The River in Winter
A skim of new ice in a calm inlet. A scattering of Bufflehead ducks, each shining like a black-and-white beacon amid the river’s silvery swells. Six Bald Eagles—no, eight—soaring and tumbling in the sky above the whitecaps.
These are among the highlights of a morning walk in Croton Point Park at this season. What they—and so much else, seen and unseen—all share is the presence of the Hudson River, which dominates not only the landscape but much of the cycle of life in our region.
What makes our area’s stretch of river such a haven? A variety of factors, chief among them water temperature. As near as Albany, the Hudson’s temperature has fallen to about 37 degrees. But the waters in and around Haverstraw Bay currently remain in the high 40s, a vitally important difference to many species seeking food and shelter during the coldest months.
Buffleheads, a common winter visitor in the bay and surrounding waters, are among my favorite birds. Their name—supposedly drawn from the fact that their heads, bulky for their size, resemble those of bison—is fun to say out loud. Their eye-catching pattern makes for a striking contrast against the silvery winter river. (In good light, the “black” on their heads and neck shines with beautiful purple-green iridescence). And the way they play peekaboo, disappearing instantly beneath the surface in dives that can last for many seconds, seems like a magic trick.
But perhaps the most appealing thing about Buffleheads is how intrepid they are. These tiny ducks are only about half the length of the Mallard and weigh little more than a pound, yet they are undeterred by the frigid air and icy waters where they make their winter homes.
They do grant one concession to the weather: They’re rarely seen on the open ocean, instead congregating in protected bays and rivers and near the coast. Here they find the snails and crustaceans that make up most of their winter diet.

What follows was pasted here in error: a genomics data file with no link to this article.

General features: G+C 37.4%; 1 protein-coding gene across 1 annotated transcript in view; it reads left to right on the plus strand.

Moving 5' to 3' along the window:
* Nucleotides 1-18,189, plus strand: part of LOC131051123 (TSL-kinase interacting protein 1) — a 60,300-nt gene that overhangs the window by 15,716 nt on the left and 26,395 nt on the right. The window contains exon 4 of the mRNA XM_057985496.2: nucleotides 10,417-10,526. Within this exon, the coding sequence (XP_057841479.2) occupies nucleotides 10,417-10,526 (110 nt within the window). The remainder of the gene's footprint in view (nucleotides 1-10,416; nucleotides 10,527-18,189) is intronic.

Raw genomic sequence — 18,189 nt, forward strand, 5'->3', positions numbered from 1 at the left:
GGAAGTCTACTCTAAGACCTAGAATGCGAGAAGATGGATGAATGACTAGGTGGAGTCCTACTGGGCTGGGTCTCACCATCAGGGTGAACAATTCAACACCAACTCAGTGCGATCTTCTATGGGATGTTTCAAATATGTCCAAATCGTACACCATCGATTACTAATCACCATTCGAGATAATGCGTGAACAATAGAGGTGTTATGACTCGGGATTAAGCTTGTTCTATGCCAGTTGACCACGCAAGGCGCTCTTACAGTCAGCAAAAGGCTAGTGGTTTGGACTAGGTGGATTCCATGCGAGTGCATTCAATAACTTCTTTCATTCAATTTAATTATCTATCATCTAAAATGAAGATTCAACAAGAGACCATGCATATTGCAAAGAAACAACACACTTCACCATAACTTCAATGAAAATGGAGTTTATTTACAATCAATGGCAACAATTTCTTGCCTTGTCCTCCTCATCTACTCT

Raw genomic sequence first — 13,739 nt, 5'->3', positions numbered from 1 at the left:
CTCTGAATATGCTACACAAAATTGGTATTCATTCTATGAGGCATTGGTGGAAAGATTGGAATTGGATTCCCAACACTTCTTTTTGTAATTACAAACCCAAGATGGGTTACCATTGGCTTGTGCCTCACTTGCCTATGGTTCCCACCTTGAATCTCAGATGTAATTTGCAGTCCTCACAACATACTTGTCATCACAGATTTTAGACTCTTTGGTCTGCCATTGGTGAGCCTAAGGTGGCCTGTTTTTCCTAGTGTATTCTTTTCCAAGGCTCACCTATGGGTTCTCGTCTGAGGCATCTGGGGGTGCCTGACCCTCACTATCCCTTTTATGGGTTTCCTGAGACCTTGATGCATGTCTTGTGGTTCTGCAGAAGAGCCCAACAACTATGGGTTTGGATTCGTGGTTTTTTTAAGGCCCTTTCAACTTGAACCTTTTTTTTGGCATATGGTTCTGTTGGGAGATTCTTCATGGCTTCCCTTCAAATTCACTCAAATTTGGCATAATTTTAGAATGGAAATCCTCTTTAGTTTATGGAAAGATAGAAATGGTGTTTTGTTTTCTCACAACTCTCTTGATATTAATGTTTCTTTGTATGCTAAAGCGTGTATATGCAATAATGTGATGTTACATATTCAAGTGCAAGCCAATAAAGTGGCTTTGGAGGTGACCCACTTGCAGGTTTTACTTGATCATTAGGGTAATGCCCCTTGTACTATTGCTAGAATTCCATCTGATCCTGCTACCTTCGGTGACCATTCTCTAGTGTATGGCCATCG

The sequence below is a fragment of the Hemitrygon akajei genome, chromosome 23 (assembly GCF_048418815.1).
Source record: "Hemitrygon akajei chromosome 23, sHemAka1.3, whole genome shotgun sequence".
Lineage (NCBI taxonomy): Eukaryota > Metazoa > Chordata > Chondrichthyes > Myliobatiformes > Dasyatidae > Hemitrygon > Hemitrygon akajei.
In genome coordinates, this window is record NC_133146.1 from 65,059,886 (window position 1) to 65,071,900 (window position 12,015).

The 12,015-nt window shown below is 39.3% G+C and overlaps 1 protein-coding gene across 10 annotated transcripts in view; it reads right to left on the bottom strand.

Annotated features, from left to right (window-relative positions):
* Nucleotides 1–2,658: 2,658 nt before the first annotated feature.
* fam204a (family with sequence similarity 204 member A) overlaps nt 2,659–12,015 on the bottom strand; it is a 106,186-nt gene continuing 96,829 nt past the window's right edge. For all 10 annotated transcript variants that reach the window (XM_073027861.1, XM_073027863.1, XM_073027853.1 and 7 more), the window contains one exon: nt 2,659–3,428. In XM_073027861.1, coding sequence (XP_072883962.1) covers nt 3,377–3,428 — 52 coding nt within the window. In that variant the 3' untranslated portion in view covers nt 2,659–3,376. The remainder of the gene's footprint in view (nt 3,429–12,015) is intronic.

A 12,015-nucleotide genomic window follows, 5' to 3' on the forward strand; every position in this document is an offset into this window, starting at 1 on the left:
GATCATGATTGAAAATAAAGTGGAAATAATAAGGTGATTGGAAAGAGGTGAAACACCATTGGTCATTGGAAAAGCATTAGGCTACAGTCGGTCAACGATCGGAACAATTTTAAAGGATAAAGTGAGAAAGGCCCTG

We may never witness this around here, but it’s always fascinating to learn what “our” visiting birds are doing in other seasons. Buffleheads, for example, have evolved a fascinating breeding strategy on their nesting grounds to our north.
Unlike most ducks, they do not nest on the ground. Instead, they choose preexisting tree cavities, relying almost exclusively on holes originally excavated by Northern Flickers. Thus Bufflehead populations are dependent on birds they otherwise have little connection with…and on forestry practices that leave dead and dying trees standing.
While Bald Eagles are glamorous and easily identifiable, they are far from the only raptor you can see in this region during winter. (Red-tailed Hawks and the smaller Sharp-shinned and Coopers Hawks are fairly common, while several other species make rarer appearances.) But eagles stand out: They are so huge—and their population growth since the 1970s so spectacular—that even non-birders take notice.
Fifty years ago, eagles had virtually vanished from the Northeast. Among the culprits were habitat destruction and pollution of the lakes and rivers the birds depended on for food. Most notoriously, though, pesticides (chiefly DDT) caused female eagles to lay eggs with thin, fragile shells, causing nesting failures that persisted for year after year.
Only when the birds were nearly gone did aggressive recovery efforts get underway. The banning of DDT, coupled with an aggressive reintroduction program using birds from healthier populations to the north and west, eventually reversed the decline and led to a new eagle population boom. Today, more than 100 pairs nest in the Hudson Valley, and even more visit in the winter.
In all seasons, the river is what attracts Bald Eagles to this region. As the winter comes on, and rivers and lakes further north start to ice over, the open waters of Haverstraw Bay (where the Hudson is at its widest) and to its south serve as a magnet for the region’s eagles.